See also: Sean Couturier, F, Philadelphia Flyers; any minute-eating defenseman who also scores/block shots

Faceoffs won

While they usually don't count for much, these fractional points can add up in a hurry for a group of (mostly) usual suspects. Only a dozen centermen scooped more than 500 faceoff wins in a shortened 2020-21 season, with Patrice Bergeron topping out at 714(!) through 54 games. Along with the Bruins' forward, L.A.'s Anze Kopitar and Blues center Ryan O'Reilly serve exceptionally well in this fantasy department while keeping up their end of the scoring bargain. Vancouver captain Bo Horvat is another solid contributor who puts in an extraordinary number of shifts and blocks more shots than most other forwards.

Chicago's Jonathan Toews, reportedly healthy again and "ripped", is expected to pick up where he left off in enjoying regular success in the faceoff circle. My sleeper favourite in this fantasy vein (and others) is new-to-Montreal forward Christian Dvorak, who finished 9th in faceoffs won with Arizona this past campaign. Dvorak could be in for a career season all around if he sticks on an impressive scoring line with Jonathan Drouin and Josh Anderson.

See also: Sidney Crosby, C, Pittsburgh Penguins; Jordan Staal, C, Carolina Hurricanes


The busier the netminder, the better. As with victories and other stats (not including goals-against average) in straight-up category competition, the more often your quality goaltender plays for a winning team, the more fantasy hay you're going to make in this department. With each individual save adding up (0.2 points per in ESPN's standard competition) a hectic, victorious match can yield a significant haul. Beyond Andrei Vasilevskiy and Connor Hellebuyck sitting one and two, Jacob Markstrom of the Calgary Flames finished sixth in number of saves in 2020-21, while maintaining a reasonably respectable 2.68 GAA. Unless backup Daniel Vladar chews into an unanticipated number of starts, Markstrom's stats should remain similar this season round.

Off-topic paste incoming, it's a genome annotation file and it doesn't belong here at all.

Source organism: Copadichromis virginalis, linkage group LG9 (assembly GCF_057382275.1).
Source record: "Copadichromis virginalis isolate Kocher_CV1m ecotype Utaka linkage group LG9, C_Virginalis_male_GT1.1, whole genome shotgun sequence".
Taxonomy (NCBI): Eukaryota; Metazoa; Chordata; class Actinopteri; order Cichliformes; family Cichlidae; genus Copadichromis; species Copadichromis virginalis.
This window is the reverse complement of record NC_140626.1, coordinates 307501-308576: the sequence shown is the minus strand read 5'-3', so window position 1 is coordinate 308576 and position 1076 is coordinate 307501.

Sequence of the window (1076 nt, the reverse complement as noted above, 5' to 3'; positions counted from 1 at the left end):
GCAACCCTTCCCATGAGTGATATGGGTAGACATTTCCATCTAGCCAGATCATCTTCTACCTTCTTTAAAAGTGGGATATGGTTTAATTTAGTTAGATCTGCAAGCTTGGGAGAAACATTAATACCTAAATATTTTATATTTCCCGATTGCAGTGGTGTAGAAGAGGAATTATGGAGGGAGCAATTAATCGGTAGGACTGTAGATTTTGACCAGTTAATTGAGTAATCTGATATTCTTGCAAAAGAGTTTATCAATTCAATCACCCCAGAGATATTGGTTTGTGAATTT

No team has allowed more shots on net over the past two seasons than the Chicago Blackhawks. Despite the team undergoing defensive improvements on the blue line itself (Seth Jones, Jake McCabe) and up front (Jujhar Khaira) - an altogether good thing - veteran Marc-Andre Fleury should still accumulate some serious fantasy points on any given action-packed evening. Despite a dismal showing in the postseason, Pittsburgh's Tristan Jarry remains Penguins management's go-to, game in and game out. Anaheim's No. 1 John Gibson serves as a valuable sleeper in deeper leagues through the season's first two months or so, when he remains optimistically jazzed. Just be prepared to let him go once the frustration of a competing for a re-building club sets in once more.

See also: Juuse Saros, Nashville Predators; Philipp Grubauer, Seattle Kraken

Goals allowed

On the flip side of racking up saves count by count, busy isn't necessarily better in light of this punitive category. As far as goals allowed are concerned, the stingier the goalie and the team, the better. A collection of 40 saves from a starting netminder loses a lot of fantasy shine once four or five goals are surrendered. The eight points earned (40 X 0.2, typically) are quickly wiped out, nullified by the -2 penalty lobbied for each puck in the net. Makes for ugly fantasy math. This is why balance is so important. In points leagues that acknowledge wins, saves, goals allowed, shutouts and whatever else, the quality of teammates out front matters as much as the netminders themselves. But once my strong corps is secure, I still support taking a late-round or free-agent flier on a rebuilding team's No. 1 as a fun, low stakes fantasy gamble. Just in case that particular club plays well above preseason projection. I'm looking at you, Alex Nedeljkovic of the Detroit Red Wings.